Camp Fire Survivors See Nowhere Else to Go as They’re Given Deadline to Leave Campground

BUTTE COUNTY -- Camp Fire survivors face a looming deadline and roughly 40 families living on a campground in Butte County have been told they need to leave by the end of the month.

Lime Saddle Campground serves as a home away from home for Robert DeRego and his wife Sandra.

“It’s meant everything,” DeRego told FOX40.

Since the Camp Fire, Butte County has allowed the families to park their trailers there, providing water and sewage services free of charge with the help of federal money.

“They told us we would be here until we were able to get back on our property and build and, of course, that’s not the case yet,” DeRego said.

He has learned he needs to be off the campground by the end of the month.

While his property has been cleared of fire debris, DeRego said it is not livable yet.

“I want to go home, I absolutely do,” he explained. “But I can’t go home to no utilities, no water, no electric, no sewage. It puts us in a real bind here.”

The families at Lime Saddle said they need more time.

Butte County Deputy Administrative Officer Casey Hatcher said they have already requested several extensions and the campground was never meant to be a long-term solution.

“These were really set up for people who wanted to be living on their property but aren’t able to be there right now until the property was certified clean of fire debris,” Hatcher told FOX40.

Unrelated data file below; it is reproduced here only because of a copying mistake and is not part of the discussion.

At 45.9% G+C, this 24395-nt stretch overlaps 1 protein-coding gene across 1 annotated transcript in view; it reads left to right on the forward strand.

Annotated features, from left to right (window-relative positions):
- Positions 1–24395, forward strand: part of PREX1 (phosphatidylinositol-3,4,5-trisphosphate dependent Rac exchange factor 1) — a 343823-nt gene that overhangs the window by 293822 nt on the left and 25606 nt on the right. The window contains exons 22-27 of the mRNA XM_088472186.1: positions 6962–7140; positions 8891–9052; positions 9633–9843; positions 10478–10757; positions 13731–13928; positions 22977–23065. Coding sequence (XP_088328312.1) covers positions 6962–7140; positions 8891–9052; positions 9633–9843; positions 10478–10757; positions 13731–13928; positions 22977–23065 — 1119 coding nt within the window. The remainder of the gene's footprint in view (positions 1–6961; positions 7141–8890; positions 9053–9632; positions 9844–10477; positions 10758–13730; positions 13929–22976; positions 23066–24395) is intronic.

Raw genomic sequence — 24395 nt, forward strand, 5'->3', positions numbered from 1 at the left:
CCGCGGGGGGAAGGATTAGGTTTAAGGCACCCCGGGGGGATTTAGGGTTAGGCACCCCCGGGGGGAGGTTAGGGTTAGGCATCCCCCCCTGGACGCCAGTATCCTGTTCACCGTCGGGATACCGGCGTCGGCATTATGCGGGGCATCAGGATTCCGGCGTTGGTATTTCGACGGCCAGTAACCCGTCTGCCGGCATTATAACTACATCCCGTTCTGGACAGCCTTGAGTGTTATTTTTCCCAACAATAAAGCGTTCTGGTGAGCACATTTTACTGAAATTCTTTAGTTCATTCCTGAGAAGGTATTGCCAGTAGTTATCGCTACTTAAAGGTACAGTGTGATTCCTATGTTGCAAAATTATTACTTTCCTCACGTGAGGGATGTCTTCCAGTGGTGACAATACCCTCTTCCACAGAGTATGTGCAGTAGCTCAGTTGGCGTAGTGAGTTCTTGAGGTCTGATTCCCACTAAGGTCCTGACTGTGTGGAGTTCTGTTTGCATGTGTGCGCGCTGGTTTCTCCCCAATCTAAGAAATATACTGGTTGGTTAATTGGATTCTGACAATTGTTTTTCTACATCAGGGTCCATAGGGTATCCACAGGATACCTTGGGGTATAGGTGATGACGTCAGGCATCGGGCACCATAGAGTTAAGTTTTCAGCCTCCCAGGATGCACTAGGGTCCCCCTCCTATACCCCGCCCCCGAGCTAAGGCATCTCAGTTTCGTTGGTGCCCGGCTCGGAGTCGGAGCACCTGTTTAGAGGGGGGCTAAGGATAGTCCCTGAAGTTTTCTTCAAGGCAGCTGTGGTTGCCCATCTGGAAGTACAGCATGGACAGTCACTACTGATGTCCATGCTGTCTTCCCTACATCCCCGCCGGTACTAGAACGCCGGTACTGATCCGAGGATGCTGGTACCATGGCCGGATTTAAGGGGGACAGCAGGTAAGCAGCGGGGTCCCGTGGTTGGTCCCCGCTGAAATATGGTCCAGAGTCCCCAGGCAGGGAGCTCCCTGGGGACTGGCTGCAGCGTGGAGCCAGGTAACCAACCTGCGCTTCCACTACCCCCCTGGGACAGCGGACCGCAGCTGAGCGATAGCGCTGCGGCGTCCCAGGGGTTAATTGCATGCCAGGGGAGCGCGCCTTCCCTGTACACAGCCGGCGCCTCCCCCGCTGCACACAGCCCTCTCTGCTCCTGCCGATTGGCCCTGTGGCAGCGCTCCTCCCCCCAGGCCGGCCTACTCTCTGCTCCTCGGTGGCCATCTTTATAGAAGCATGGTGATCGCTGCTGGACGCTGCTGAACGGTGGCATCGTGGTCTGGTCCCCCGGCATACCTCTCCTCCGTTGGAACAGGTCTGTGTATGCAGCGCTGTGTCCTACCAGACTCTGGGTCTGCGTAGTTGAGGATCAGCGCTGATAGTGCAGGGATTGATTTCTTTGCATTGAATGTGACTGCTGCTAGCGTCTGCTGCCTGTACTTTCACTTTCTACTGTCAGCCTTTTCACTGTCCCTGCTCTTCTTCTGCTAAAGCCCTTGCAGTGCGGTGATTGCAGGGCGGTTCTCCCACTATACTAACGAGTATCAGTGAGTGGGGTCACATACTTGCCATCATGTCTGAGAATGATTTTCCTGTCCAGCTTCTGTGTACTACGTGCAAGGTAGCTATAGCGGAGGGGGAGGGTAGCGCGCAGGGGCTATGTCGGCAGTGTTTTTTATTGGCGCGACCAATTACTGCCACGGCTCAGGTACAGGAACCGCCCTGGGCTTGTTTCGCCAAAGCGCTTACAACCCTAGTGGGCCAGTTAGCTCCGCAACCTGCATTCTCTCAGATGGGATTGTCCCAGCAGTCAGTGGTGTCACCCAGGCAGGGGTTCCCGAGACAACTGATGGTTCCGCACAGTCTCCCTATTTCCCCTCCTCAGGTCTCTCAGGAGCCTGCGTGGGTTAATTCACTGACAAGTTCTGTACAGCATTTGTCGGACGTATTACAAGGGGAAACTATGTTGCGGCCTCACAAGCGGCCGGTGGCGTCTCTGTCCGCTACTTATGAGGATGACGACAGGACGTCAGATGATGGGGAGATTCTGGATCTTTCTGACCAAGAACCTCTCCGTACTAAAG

Hatcher said people whose properties are cleared have until the end of the month to move while those who still have fire wreckage on their lots can stay through Oct. 31, when federal funding runs out.

“Moving, taking the steps to do that, physically doing it is a lot for people,” Hatcher said. “What we're trying to provide case managers to help them make those steps.”

She said they will be working with survivors on a case-by-case basis to help them determine where to go next.

With their move out date just days away, DeRego said he worries time is running out.

“We really don’t have anywhere else to go,” he said. “They need to look at us as human beings, as families and our situation individually.”

The survivors have a meeting scheduled with Butte County this coming week to talk about logistics. They are hoping officials can offer some more help.

Notice: you are using an outdated browser. Microsoft does not recommend using IE as your default browser. Some features on this website, like video and images, might not work properly. For the best experience, please upgrade your browser.